Multnomah Falls Things to Do

  • Benson Bridge
    Benson Bridge
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  • Ponytail Falls
    Ponytail Falls
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  • Middle Oneonta Falls
    Middle Oneonta Falls
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Most Recent Things to Do in Multnomah Falls

  • Stephen-KarenConn's Profile Photo

    Vista House at Crown Point

    by Stephen-KarenConn Updated Sep 7, 2004

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    Vista House is perched atop Crown Point, a 14.5-million-year-old basalt promontory shaped by the same volcanic lava flows, floods and winds that created the Columbia River Gorge. From its vantage point 733 feet above the Columbia River, it offers sightseers and photographers one of Oregon's most inspiring views.

    Construction of Vista House began in 1916, and when we were there in 2004, it was undergoing a $2 million restoration.
    The gray sandstone structure is 44 feet in diameter and 55 feet high. It serves as a rest stop and observatory for travelers on the old Columbia River Gorge Highway, and is a memorial honoring Oregon's pioneers. Vista House has been protected as a state park since 1938, and was designated a National Natural Landmark in 1971.

    Vista House is open daily, 9 a.m. - 6 p.m., mid-April through mid-October.

    Vista House at Crown Point
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    • Historical Travel
    • Road Trip
    • National/State Park

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    Columbia River Gorge National Scenic Area

    by Stephen-KarenConn Updated Sep 7, 2004

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    The Columbia River Gorge National Scenic Area encompases 295,000 acres of natural wonderland overlapping six counties on the Oregon/ Washington border, just east of Portland, OR. It is more than just a natural area. The Gorge is also a critical transportation corridor and is home to 52,000 people with farms, communities, businesses, schools, churches and homes.

    The National Scenic Area, the only such area in the nation, was created in 1986 when President Ronald Reagan signed the National Scenic Area Act into law. It is a special area - different from a National Park or National Forest, but under the administration of the USDA Forest Service. The management plan for the Scenic Area calls for continued growth of recreational and other development opportunities while protecting the scenic, cultural and natural resources of the Gorge.

    Karen at the Scenic Area Entrance
    Related to:
    • National/State Park
    • Adventure Travel
    • Eco-Tourism

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    Latourell Falls

    by Stephen-KarenConn Updated Sep 7, 2004

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    For those coming east from Portland, this is the first waterfall you will see of several in the Columbia River Gorge. In fact, the Gorge contains the largest collection of high falls in the nation. There are a total of 77 falls on the Oregon side alone.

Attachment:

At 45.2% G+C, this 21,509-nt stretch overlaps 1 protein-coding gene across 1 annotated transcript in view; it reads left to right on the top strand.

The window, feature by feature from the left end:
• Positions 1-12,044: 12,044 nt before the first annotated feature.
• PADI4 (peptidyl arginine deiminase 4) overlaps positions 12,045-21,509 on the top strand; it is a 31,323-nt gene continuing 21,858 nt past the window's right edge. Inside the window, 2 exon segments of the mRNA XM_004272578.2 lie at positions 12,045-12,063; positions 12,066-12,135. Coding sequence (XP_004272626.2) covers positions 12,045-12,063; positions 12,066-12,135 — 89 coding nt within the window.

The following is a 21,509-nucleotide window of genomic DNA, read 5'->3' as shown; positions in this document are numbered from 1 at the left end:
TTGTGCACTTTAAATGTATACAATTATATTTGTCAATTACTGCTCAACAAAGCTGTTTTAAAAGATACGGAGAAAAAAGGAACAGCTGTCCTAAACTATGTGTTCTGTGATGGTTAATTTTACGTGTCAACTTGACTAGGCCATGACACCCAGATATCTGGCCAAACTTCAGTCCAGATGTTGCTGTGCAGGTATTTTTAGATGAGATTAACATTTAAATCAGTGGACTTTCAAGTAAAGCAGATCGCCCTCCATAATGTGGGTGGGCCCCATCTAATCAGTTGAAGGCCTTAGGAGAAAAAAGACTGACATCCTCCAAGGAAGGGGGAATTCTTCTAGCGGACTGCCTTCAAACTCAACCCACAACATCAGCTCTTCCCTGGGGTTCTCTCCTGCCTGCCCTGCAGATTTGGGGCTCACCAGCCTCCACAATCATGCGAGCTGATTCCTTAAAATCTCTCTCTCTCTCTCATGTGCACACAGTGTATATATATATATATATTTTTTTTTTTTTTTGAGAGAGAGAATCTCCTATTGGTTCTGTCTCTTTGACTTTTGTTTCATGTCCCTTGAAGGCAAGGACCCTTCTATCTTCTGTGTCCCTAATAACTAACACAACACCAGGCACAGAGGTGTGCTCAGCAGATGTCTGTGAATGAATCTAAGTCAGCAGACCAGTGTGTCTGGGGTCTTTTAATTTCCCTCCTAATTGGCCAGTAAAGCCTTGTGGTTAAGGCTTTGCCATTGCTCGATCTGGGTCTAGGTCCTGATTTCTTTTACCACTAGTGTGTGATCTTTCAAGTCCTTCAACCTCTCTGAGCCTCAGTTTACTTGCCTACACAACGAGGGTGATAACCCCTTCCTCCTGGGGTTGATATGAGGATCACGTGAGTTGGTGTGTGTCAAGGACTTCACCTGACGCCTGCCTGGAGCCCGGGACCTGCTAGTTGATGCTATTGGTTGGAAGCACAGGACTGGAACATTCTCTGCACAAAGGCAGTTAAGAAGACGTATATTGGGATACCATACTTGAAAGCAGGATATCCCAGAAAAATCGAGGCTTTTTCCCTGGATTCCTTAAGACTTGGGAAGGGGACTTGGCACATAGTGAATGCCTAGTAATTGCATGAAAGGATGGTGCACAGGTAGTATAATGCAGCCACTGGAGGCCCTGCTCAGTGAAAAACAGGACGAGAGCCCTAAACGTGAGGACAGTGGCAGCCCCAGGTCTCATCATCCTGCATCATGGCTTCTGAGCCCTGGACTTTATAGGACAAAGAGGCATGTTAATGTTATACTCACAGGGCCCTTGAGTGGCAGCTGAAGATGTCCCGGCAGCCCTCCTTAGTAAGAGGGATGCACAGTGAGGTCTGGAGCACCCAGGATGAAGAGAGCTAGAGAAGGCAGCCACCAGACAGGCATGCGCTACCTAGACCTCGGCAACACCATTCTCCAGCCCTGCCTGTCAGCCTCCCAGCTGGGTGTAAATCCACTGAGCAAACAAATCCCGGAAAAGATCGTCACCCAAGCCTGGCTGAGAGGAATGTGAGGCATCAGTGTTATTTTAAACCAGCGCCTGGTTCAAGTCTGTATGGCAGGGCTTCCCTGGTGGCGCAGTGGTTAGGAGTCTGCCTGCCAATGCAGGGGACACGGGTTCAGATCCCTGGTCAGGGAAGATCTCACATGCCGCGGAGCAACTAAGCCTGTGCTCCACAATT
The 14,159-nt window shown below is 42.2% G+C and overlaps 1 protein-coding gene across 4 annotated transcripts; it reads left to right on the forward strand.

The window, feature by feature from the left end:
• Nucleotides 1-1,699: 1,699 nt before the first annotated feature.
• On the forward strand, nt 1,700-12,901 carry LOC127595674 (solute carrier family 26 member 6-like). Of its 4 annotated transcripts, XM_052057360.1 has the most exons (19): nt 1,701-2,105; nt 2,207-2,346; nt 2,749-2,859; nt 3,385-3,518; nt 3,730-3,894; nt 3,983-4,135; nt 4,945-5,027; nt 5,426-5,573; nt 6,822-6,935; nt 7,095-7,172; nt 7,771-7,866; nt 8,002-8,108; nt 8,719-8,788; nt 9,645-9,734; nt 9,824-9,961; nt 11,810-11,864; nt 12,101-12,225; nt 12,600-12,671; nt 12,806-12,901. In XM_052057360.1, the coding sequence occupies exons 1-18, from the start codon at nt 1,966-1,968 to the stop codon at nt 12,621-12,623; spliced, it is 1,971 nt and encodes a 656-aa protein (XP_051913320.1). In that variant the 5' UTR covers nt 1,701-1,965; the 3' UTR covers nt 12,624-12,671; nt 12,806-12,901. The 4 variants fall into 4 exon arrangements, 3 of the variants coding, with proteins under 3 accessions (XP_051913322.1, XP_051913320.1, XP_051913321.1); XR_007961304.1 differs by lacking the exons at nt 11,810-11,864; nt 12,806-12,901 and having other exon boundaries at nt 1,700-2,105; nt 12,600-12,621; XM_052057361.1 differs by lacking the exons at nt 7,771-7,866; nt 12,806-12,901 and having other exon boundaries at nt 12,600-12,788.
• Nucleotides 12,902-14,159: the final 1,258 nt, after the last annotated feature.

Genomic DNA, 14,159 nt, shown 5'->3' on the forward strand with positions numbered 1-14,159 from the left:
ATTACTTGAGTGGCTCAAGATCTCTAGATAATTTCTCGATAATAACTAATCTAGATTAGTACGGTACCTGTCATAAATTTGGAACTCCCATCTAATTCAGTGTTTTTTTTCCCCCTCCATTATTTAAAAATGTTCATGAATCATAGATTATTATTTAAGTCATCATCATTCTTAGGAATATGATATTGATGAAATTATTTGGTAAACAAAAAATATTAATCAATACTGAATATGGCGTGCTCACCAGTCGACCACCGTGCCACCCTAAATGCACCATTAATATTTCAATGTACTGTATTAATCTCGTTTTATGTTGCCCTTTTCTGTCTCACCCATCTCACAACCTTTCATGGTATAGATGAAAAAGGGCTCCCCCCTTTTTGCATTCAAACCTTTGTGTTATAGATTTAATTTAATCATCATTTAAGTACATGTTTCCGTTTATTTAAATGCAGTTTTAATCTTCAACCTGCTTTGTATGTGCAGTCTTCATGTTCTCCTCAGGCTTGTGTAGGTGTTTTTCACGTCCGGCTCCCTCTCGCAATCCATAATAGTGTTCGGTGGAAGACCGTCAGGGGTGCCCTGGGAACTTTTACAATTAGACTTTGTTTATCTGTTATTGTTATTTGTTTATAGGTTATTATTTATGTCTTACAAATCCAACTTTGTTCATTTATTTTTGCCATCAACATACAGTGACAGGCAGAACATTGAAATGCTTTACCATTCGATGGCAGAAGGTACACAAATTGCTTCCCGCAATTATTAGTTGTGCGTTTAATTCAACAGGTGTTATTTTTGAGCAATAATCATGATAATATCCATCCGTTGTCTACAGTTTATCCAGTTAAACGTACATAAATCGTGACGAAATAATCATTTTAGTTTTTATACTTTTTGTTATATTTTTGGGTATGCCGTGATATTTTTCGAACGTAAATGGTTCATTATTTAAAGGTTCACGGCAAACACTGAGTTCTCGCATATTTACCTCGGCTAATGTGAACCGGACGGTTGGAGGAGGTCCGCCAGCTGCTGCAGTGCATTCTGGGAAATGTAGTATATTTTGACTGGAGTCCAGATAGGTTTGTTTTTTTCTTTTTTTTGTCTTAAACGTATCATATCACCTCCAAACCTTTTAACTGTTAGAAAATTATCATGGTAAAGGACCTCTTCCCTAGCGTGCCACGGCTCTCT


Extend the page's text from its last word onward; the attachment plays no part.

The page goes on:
Latourell Falls is named for Joseph Latourell, a prominent early citizen who donated the falls and the land surrounding it for public enjoyment. The Falls plunges 249 feet from a sheer cliff face on Pepper Mountain, and offers a prime example of entablature jointing. This is a distinctive jointing pattern that is found in the Columbia River basalt flows. Stress, produced when lava cools and contracts caused these joints to form into beautiful prisms and columns.

    Latourell Falls is a very short hike from a parking lot along the highway. A 2.1 mile graded trail will take hikers to the Upper Latourell Falls, which plunges about 100 feet, higher up on the mountainside.

    Karen at Latourell Falls
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    • Adventure Travel
    • Hiking and Walking
    • Road Trip

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    Multnomah Falls

    by Stephen-KarenConn Updated Sep 7, 2004

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    Multnomah Falls is without doubt one of the most beautiful and most photographed waterfalls in the United States. It plummets 620 feet from its origins on Larch Mountain into the Columbia River Gorge, making it the fifth highest waterfall in the nation, and America's second highest year-round waterfall. With 2 million visitors a year, it is Oregon's top tourist destination.

    Legend has it that sickness once threatened the Multnomah Indian Tribe and the chief's daughter appeased the Great Spirit in behalf of her people by throwing herself off the face of the Falls. Some visitors say that her face may still be seen in the mist.

    A winding trail takes hikers 1/4 mile to the Benson Bridge which disects the upper and lower portions of the falls. The upper falls drops over a moss covered rock cliff a breathtaking 542 feet, then gathers into a small pool before flowing under the bridge and plunging another 70 feet. Beyond the bridge, more energetic hikers may follow the trail for another mile to the top of the falls, with views of the beautiful Columbia River Gorge.

    Multnomah Falls
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    • Hiking and Walking

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  • mcpangie's Profile Photo

    Multnomah Falls

    by mcpangie Written Jan 25, 2004

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    Wether you take a quick stop to view them, or hike around and get some close-up views, Multnomah Falls is a must-see in Oregon.

    Related to:
    • Road Trip

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Multnomah Falls Things to Do

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